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Updated: December 20, 2012 17:39 IST

Vidwan in top form

V. BALASUBRAMANIAN
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Refreshing: Dr. M. Balamuralikrishna. Photo: K. PIchumani
Refreshing: Dr. M. Balamuralikrishna. Photo: K. PIchumani

There was never a dull moment in Dr. M. Balamuralikrishna’s recital.

Listening to music, whether from audio systems, on AIR or at a concert hall, calls for disciplined behaviour. Absolute silence before and during a concert is imperative for a rasika to soak in the music.

The concert of vidwan Dr. M.Balamuralikrishna (MB) for Chennaiyil Tiruvaiyaru at Kamaraj Arangam, was delayed by almost 45 minutes as the stage had to be readied following the inauguration. This delay gave enough opportunity for the audience to chat loudly. Thankfully this did not affect the veteran’s performance. He was his usual composed, ever-smiling self. The intermittent bouts of coughing too did not deter his spirit.

I remember a time in the 1970s when AIR would play the record comprising his rendition of ‘Nagumomu’ (Abheri) and ‘Devathi Deva’ (Sunadavinodhini) regularly in their ‘Isai Amudham’ schedule. That sweet voice captivated many. A striking factor is that despite advancing years, his voice almost remains just as it was in the 1970s.

That evening, he promised a fare of rare Tyagaraja kritis as ordained by Goddess Saraswathi. A brief Kanakangi set the pace for the evening. ‘Sri Gananatham,’ a rare gem of the saint poet, was refreshing. ‘Raguveera Ranadheera’ (Huseni), sung at a relaxed pace, was a beauty. The welcoming of Lord Rama ‘Raa Raa Rajakumaraa’ at the end of the first line gave a feeling of the Lord virtually walking in.

Dr. MB’s mannerisms -- his broad smile acknowledging the accompanists on stage, his dancing eyebrows, his hand mudhras which look like he is holding the saptaswaras in his palms -- are all a must watch. That evening too it was not different. Detailing Nagaswarali (‘Sripathae,’ Adi), he traversed all the octaves with ease, sans grimaces. His raga essays bear a unique style yet within the raga’s parameters. The mmms and the aahs and the jumps were only musical.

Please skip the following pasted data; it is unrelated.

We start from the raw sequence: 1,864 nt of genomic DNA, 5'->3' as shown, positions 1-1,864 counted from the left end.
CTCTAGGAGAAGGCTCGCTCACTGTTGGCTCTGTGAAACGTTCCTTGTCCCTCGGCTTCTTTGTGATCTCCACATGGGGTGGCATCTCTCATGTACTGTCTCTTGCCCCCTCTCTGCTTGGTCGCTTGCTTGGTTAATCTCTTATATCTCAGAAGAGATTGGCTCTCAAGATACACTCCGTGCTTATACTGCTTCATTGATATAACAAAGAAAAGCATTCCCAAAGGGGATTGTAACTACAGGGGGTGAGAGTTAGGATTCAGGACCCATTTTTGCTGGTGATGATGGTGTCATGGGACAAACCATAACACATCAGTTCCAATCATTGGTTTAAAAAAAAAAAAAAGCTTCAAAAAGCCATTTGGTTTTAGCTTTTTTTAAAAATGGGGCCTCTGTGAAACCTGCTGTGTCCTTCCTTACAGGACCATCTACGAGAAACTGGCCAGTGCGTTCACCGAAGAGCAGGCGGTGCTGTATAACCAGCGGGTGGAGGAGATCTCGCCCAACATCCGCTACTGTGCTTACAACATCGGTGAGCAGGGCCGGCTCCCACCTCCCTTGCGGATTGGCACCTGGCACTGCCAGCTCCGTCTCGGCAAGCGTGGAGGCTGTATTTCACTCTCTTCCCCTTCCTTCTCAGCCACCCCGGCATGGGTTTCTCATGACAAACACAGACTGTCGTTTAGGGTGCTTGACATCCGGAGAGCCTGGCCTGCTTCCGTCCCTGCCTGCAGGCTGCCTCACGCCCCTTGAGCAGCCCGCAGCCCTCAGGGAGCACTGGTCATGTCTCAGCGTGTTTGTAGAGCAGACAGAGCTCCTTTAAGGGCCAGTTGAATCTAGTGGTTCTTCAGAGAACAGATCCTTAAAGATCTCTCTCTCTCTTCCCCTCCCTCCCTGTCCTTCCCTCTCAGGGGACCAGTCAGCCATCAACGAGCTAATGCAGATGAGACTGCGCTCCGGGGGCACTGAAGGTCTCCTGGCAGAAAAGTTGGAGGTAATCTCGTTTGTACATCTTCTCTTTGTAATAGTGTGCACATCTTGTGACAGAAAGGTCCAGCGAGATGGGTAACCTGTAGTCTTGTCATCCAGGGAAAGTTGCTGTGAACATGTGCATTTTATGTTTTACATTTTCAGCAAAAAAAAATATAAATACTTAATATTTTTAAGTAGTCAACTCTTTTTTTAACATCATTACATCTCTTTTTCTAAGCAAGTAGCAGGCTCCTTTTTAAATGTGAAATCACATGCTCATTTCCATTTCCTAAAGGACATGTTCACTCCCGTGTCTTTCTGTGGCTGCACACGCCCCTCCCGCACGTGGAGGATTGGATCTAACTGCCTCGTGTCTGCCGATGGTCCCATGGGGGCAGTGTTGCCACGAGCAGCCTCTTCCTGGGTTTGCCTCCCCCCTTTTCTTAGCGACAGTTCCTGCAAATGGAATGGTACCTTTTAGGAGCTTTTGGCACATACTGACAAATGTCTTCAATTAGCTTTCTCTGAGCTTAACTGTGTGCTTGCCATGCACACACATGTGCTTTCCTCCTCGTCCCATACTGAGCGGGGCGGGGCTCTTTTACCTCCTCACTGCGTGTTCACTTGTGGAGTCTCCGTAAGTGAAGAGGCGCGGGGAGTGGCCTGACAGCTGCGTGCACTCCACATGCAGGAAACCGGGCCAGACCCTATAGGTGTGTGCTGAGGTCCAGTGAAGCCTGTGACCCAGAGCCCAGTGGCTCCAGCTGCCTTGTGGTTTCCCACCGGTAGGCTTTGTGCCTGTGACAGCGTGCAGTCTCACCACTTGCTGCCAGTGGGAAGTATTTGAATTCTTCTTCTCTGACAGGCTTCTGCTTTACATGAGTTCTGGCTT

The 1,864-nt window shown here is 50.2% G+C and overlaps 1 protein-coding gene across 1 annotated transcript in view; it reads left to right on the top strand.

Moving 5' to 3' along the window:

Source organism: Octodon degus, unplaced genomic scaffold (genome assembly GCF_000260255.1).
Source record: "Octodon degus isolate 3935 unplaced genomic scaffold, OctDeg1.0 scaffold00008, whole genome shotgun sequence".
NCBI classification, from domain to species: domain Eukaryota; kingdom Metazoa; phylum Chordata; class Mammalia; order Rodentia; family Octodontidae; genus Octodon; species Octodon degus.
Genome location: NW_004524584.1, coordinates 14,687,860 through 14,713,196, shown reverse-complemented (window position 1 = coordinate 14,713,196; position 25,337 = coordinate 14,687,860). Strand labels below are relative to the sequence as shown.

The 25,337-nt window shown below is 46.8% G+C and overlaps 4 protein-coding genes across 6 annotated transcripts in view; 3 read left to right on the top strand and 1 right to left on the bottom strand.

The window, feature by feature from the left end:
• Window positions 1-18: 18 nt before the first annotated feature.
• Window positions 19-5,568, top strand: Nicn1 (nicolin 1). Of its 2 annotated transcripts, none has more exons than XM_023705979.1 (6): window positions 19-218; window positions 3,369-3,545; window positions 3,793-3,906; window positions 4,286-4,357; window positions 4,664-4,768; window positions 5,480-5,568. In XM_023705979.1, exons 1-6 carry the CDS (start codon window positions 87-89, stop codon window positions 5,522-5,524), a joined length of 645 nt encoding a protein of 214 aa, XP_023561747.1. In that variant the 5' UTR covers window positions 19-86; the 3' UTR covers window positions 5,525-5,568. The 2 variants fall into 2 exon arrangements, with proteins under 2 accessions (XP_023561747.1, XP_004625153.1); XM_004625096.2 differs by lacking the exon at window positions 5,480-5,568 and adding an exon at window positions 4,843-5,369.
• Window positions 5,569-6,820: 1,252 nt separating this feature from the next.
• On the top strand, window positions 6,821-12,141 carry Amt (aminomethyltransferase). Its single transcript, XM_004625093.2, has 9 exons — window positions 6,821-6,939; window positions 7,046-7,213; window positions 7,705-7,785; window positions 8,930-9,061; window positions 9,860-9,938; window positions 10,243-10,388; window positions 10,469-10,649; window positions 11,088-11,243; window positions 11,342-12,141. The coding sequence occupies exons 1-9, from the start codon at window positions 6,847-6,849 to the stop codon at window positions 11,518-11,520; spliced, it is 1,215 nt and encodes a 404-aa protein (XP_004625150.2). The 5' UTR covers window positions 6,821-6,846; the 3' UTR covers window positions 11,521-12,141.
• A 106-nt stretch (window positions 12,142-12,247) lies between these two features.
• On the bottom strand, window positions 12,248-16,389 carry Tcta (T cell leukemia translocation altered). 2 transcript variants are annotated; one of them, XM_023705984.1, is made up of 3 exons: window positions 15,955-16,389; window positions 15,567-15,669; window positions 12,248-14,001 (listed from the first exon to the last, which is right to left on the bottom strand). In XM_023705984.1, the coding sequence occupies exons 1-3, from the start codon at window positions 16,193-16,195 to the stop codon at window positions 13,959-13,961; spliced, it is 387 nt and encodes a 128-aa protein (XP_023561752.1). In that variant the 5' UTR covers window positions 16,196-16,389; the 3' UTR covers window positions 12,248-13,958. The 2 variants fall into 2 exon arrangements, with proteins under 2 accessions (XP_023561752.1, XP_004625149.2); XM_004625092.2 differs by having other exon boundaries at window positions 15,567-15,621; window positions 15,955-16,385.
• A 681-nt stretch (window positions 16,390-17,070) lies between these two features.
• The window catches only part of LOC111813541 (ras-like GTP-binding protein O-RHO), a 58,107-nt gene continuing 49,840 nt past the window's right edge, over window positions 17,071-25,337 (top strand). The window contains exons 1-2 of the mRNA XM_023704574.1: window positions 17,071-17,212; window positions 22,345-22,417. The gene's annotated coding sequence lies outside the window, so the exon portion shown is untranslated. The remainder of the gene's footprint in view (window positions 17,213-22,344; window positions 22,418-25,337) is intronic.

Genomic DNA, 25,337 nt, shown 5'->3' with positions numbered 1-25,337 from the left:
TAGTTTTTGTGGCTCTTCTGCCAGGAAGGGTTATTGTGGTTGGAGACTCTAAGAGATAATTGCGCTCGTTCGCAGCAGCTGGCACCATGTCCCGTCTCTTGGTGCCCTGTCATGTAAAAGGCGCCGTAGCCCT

Varadarajan (violin) was an inspired man who kept up with the singer’s style to a T.

Yet another rare kriti in raga Panchamam, ‘Kanikaramumchi,’ was offered followed by an emotional Devagandhari kriti, ‘Kshirasagara Sayanaa.’ The penultimate line, ‘Tarakanaama Tyagarajanuta’ touches the upper panchamam and the vidwan in Balamuralikrishna touched it and went further perfectly. His voice has not lost the sheen over several years of singing. An authentic Begada alapana was backed with ‘Tanavaaritanamu’ (Adi).

The evening’s main Kalyani saw the vidwan give it new dimensions. Commencing in the lower octaves, he slowly and steadily built an edifice of the raga using plain and gamaka oriented phrases. His breathtaking brigas were finally heard.

The lighter side of this serious pursuit was when the audience clapped assuming that the raga was over when Dr. MB bent down to cough. Where has the discerning audience of Chennai gone? The man was in full form and there was no stopping. Varadarajan’s reply again was on expected lines and thankfully he did not foray into the graha bedham which the vidvan did, resulting in two other ragas in his otherwise brilliant Kalyani alapana. It was heartening that he took up ’Ninana Valasina Theymee Ramaa,’ again a rare one. His ending the swaras at nishadam going with pallavi line and the speed variations were typical of his style.

Dr. G. Babu (mridangam) and Umashankar (ghatam) who had held forte effectively during the kriti phrase, presented a thani that was full of lively exchanges.

(Aside: Agreed, commercial considerations require placement of cameras to record concerts for telecasting later, but is the massive crane camera needed for Carnatic music? Constantly moving perilously over the audience and sometimes, dangerously close to the vidwan, it was an hindrance of sorts.)

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